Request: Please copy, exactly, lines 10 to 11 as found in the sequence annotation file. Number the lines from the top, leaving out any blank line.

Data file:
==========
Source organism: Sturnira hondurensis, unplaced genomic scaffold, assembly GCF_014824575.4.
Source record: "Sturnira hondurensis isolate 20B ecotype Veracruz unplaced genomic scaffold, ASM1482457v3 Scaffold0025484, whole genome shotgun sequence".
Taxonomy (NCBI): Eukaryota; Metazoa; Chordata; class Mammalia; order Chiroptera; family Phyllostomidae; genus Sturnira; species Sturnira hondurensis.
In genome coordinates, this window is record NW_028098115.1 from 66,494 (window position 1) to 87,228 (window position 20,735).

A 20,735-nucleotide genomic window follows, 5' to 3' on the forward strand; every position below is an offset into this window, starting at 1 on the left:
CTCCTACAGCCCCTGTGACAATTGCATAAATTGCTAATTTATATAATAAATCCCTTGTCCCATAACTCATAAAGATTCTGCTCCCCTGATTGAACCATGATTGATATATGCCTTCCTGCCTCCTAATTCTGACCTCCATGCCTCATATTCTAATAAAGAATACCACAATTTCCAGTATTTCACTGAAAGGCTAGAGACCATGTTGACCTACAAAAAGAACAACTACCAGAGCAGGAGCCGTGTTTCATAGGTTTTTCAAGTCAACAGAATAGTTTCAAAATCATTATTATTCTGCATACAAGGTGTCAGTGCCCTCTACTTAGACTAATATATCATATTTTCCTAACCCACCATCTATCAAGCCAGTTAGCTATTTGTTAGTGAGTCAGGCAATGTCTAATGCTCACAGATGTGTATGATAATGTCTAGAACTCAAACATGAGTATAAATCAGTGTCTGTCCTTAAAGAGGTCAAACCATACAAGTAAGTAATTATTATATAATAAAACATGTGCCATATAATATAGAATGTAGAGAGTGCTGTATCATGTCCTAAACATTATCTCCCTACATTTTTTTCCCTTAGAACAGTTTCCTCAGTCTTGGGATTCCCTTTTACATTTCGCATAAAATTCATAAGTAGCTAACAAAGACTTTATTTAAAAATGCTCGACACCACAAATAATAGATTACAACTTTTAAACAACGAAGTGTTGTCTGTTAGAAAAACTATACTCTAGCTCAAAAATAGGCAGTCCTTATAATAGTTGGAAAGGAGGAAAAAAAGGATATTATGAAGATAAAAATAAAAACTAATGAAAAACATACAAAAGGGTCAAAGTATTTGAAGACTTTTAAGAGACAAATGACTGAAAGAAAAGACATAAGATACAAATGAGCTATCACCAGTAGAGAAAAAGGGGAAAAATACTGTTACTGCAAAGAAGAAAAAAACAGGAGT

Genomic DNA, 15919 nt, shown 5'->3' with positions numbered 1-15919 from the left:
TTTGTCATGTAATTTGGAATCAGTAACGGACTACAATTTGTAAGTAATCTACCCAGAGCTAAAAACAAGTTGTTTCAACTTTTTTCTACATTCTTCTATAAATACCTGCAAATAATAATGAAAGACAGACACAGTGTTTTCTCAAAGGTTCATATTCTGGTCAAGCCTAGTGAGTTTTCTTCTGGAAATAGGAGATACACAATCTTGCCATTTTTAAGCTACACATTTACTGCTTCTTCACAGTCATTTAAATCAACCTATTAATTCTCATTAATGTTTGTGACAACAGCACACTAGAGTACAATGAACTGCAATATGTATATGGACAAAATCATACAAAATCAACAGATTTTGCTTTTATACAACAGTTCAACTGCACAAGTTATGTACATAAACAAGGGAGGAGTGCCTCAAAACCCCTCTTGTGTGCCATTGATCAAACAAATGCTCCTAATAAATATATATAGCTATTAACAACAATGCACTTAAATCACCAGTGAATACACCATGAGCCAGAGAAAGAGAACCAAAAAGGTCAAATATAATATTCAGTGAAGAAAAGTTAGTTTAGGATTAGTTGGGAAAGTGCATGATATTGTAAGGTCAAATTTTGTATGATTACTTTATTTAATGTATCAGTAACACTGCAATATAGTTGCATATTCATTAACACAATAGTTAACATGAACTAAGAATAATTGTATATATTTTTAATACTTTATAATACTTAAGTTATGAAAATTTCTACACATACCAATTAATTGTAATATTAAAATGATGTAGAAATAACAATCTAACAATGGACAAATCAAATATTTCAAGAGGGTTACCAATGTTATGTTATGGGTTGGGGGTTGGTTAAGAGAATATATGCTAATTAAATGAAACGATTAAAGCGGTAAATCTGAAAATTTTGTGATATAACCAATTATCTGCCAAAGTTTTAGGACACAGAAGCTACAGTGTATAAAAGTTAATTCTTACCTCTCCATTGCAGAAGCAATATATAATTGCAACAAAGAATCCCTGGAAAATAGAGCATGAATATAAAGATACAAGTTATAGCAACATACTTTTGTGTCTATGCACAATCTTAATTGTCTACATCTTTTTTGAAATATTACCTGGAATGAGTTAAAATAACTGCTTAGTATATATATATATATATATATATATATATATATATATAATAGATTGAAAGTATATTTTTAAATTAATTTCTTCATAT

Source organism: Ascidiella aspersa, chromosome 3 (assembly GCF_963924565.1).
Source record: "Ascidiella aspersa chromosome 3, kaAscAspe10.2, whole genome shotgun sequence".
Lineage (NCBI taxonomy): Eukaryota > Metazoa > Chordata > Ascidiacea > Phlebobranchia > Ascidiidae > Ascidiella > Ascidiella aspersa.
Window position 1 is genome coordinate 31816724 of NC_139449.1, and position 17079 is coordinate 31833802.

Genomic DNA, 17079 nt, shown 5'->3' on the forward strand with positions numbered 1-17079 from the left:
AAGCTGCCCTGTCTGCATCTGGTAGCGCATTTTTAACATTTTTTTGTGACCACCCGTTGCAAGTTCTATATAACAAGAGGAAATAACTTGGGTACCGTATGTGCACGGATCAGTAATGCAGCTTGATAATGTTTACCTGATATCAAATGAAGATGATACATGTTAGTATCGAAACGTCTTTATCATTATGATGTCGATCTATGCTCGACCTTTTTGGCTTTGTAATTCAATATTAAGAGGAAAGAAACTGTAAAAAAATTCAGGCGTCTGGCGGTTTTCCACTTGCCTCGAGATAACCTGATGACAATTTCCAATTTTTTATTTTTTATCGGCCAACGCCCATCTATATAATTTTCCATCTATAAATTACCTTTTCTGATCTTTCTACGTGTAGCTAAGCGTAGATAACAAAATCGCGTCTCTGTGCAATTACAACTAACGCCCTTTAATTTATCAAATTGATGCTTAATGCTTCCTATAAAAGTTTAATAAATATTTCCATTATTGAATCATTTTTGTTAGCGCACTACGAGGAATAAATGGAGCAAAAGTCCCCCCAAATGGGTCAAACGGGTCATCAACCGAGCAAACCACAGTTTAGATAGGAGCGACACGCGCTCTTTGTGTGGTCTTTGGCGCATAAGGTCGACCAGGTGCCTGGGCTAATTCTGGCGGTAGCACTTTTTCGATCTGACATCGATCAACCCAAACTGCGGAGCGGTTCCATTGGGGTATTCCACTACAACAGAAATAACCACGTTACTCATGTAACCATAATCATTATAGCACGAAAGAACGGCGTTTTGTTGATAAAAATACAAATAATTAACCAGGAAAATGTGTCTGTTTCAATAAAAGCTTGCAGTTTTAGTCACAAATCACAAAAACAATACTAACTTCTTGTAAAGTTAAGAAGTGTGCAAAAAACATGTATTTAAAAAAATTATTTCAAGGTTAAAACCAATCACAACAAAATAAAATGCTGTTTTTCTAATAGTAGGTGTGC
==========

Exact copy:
Source record: "Ascidiella aspersa chromosome 3, kaAscAspe10.2, whole genome shotgun sequence".
Lineage (NCBI taxonomy): Eukaryota > Metazoa > Chordata > Ascidiacea > Phlebobranchia > Ascidiidae > Ascidiella > Ascidiella aspersa.